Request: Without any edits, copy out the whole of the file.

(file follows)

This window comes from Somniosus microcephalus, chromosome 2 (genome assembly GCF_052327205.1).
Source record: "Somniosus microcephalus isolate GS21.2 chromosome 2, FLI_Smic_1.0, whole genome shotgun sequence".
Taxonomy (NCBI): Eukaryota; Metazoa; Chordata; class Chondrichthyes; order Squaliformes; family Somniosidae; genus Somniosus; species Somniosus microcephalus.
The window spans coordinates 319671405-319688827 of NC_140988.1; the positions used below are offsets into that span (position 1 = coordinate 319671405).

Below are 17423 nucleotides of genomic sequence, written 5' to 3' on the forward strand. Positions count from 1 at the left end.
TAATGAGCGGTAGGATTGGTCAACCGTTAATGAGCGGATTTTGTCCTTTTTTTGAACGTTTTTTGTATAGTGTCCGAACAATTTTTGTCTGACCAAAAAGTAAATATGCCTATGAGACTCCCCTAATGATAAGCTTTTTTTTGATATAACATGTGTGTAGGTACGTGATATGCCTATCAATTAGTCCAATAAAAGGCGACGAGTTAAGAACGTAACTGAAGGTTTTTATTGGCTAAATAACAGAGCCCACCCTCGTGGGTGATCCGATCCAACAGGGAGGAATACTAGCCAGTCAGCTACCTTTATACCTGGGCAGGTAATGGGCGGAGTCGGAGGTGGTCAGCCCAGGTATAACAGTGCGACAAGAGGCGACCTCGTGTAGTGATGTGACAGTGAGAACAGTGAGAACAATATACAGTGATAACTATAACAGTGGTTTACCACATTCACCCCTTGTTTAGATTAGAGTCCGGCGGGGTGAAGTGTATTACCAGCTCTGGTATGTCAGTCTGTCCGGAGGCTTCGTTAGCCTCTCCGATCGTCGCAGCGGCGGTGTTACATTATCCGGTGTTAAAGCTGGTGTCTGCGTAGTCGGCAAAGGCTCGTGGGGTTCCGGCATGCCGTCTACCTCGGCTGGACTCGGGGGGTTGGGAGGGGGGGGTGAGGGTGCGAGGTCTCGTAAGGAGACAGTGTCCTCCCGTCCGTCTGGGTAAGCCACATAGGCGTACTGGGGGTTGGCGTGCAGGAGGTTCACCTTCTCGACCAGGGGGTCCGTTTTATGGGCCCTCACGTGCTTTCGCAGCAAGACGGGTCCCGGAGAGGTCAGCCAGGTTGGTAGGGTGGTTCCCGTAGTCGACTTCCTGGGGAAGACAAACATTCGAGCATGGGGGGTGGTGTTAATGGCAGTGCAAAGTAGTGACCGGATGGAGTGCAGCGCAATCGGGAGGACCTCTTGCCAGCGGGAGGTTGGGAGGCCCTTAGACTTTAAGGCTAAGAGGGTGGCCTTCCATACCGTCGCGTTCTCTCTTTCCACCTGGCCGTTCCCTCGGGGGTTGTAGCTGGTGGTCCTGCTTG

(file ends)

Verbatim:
This window comes from Somniosus microcephalus, chromosome 2 (genome assembly GCF_052327205.1).
Source record: "Somniosus microcephalus isolate GS21.2 chromosome 2, FLI_Smic_1.0, whole genome shotgun sequence".
Taxonomy (NCBI): Eukaryota; Metazoa; Chordata; class Chondrichthyes; order Squaliformes; family Somniosidae; genus Somniosus; species Somniosus microcephalus.
The window spans coordinates 319671405-319688827 of NC_140988.1; the positions used below are offsets into that span (position 1 = coordinate 319671405).

Below are 17423 nucleotides of genomic sequence, written 5' to 3' on the forward strand. Positions count from 1 at the left end.
TAATGAGCGGTAGGATTGGTCAACCGTTAATGAGCGGATTTTGTCCTTTTTTTGAACGTTTTTTGTATAGTGTCCGAACAATTTTTGTCTGACCAAAAAGTAAATATGCCTATGAGACTCCCCTAATGATAAGCTTTTTTTTGATATAACATGTGTGTAGGTACGTGATATGCCTATCAATTAGTCCAATAAAAGGCGACGAGTTAAGAACGTAACTGAAGGTTTTTATTGGCTAAATAACAGAGCCCACCCTCGTGGGTGATCCGATCCAACAGGGAGGAATACTAGCCAGTCAGCTACCTTTATACCTGGGCAGGTAATGGGCGGAGTCGGAGGTGGTCAGCCCAGGTATAACAGTGCGACAAGAGGCGACCTCGTGTAGTGATGTGACAGTGAGAACAGTGAGAACAATATACAGTGATAACTATAACAGTGGTTTACCACATTCACCCCTTGTTTAGATTAGAGTCCGGCGGGGTGAAGTGTATTACCAGCTCTGGTATGTCAGTCTGTCCGGAGGCTTCGTTAGCCTCTCCGATCGTCGCAGCGGCGGTGTTACATTATCCGGTGTTAAAGCTGGTGTCTGCGTAGTCGGCAAAGGCTCGTGGGGTTCCGGCATGCCGTCTACCTCGGCTGGACTCGGGGGGTTGGGAGGGGGGGGTGAGGGTGCGAGGTCTCGTAAGGAGACAGTGTCCTCCCGTCCGTCTGGGTAAGCCACATAGGCGTACTGGGGGTTGGCGTGCAGGAGGTTCACCTTCTCGACCAGGGGGTCCGTTTTATGGGCCCTCACGTGCTTTCGCAGCAAGACGGGTCCCGGAGAGGTCAGCCAGGTTGGTAGGGTGGTTCCCGTAGTCGACTTCCTGGGGAAGACAAACATTCGAGCATGGGGGGTGGTGTTAATGGCAGTGCAAAGTAGTGACCGGATGGAGTGCAGCGCAATCGGGAGGACCTCTTGCCAGCGGGAGGTTGGGAGGCCCTTAGACTTTAAGGCTAAGAGGGTGGCCTTCCATACCGTCGCGTTCTCTCTTTCCACCTGGCCGTTCCCTCGGGGGTTGTAGCTGGTGGTCCTGCTTG